Archive for April, 2011

Check out my new blog which has a different format than this one. My new blog is less about me blogging and more about people in the Baltimore region discussing what is working and not working in Baltimore’s schools. Hopefully the blog will provide a place for educators, parents, students, and community members from all over Baltimore to collaborate together. So…check it out:


I’m taking a graduate class on giving professional development, and the topic I have chosen to focus on is incorporating more engaging activities into my developmental college students’ computer lab time. Rather than only using the publisher’s program that comes with readings and skills to master by answering multiple choice questions on topics such as stated main idea, implied main idea, making inferences, determining fact and fiction, and determining tone and purpose, I’m thinking that incorporating social media outlets like blogs and wikis would be more engaging, motivating, and authentic.

I obviously have experience putting together a basic blog, but I am brand new to wikis. My professor gave us some time in class to attempt to create a wiki, so I got a very rudimentary feel for what a wiki is, but I still have a long ways to go. I wonder if I could somehow incorporate Twitter into instruction in my developmental reading courses? I love Twitter and have found great resources and met many people who have shared interesting perspectives and given me great advice.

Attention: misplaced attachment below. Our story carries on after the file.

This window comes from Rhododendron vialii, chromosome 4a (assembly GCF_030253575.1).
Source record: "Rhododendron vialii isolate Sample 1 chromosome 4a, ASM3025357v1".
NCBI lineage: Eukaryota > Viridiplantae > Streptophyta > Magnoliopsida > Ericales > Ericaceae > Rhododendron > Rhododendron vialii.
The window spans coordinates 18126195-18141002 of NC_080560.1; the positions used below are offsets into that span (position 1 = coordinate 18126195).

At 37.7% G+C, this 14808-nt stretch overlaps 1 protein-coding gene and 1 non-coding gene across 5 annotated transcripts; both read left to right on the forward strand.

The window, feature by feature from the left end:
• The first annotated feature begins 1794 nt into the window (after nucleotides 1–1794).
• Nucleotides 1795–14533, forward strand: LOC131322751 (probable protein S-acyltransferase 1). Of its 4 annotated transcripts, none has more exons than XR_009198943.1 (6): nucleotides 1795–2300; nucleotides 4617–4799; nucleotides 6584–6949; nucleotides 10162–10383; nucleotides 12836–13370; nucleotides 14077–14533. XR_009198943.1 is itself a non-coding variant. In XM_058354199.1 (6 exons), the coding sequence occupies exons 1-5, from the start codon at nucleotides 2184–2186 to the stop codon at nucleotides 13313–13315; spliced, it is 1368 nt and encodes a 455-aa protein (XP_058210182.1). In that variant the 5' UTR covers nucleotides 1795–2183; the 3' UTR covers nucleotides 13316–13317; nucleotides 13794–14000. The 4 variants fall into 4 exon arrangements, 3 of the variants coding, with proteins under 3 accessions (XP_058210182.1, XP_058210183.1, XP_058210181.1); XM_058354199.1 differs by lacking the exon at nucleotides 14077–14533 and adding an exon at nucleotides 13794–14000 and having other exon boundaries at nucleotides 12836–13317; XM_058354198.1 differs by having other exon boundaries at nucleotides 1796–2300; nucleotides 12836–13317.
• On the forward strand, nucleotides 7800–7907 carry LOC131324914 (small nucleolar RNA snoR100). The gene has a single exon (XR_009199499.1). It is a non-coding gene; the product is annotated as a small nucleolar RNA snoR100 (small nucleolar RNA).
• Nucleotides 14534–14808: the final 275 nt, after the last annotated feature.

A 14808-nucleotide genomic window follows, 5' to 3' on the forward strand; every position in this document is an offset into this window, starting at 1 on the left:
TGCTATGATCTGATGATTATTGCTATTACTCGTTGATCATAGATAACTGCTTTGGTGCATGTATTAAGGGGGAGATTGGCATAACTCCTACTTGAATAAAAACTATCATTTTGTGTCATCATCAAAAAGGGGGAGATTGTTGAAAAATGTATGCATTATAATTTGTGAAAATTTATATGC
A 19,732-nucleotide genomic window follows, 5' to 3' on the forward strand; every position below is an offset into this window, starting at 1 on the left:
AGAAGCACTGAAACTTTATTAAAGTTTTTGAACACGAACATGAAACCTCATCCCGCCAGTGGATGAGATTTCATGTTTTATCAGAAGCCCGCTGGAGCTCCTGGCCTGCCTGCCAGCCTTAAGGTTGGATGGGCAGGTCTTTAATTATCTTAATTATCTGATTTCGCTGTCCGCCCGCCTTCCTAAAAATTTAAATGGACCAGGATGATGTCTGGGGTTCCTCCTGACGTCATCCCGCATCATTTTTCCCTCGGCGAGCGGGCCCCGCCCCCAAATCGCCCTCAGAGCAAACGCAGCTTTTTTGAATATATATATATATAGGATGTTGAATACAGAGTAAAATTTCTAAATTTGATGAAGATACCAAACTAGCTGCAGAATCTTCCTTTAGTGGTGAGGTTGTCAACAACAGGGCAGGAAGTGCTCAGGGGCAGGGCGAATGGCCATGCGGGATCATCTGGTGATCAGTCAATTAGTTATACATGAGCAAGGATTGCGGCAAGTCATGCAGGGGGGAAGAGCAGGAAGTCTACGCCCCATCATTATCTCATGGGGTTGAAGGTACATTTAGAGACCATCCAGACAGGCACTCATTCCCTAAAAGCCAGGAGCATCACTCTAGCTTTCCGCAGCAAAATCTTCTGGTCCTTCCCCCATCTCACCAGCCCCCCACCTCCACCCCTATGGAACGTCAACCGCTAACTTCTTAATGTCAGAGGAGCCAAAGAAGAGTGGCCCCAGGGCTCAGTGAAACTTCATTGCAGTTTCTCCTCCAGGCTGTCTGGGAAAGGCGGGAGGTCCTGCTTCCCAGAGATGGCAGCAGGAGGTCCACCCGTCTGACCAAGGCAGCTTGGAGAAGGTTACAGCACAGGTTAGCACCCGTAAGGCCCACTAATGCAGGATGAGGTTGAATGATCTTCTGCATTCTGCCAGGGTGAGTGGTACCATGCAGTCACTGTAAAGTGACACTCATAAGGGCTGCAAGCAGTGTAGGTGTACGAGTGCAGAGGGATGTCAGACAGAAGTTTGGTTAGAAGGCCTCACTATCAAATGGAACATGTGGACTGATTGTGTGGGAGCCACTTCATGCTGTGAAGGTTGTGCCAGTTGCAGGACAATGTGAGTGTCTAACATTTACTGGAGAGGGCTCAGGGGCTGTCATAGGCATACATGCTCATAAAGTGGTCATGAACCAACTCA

Exploring outlets like blogs, wiki, and other forms of social media sounds exciting, but the incorporation also requires careful planning. An educator cannot simply create a blog, post a discussion starter, and expect students to make things happen.

Detailed explanations of expectations must be set in order to make a blog successful. I have learned this through trial and error with my students. When asked to respond to another student’s blog post, students may respond by saying “i agree.” Notice that (1) the response is only two words long (2)”I” is not capitalized, and (3) there is no evidence that the student even read the blog post at all. Students may provide a little bit more information with a response such as, “I agree babies catch on to what adults do.” Notice that (1)this is a complete sentence consisting of nine words (2) “I” is capitalized and spelling and punctuation are correct, and (3)this response does not show evidence of higher level or critical thinking.

Just as with other strategies, students need to see modeling of what is appropriate before they can be expected to perform tasks independently. This not only applies to blogs, but also to any other forms of social media that are incorporated into instruction.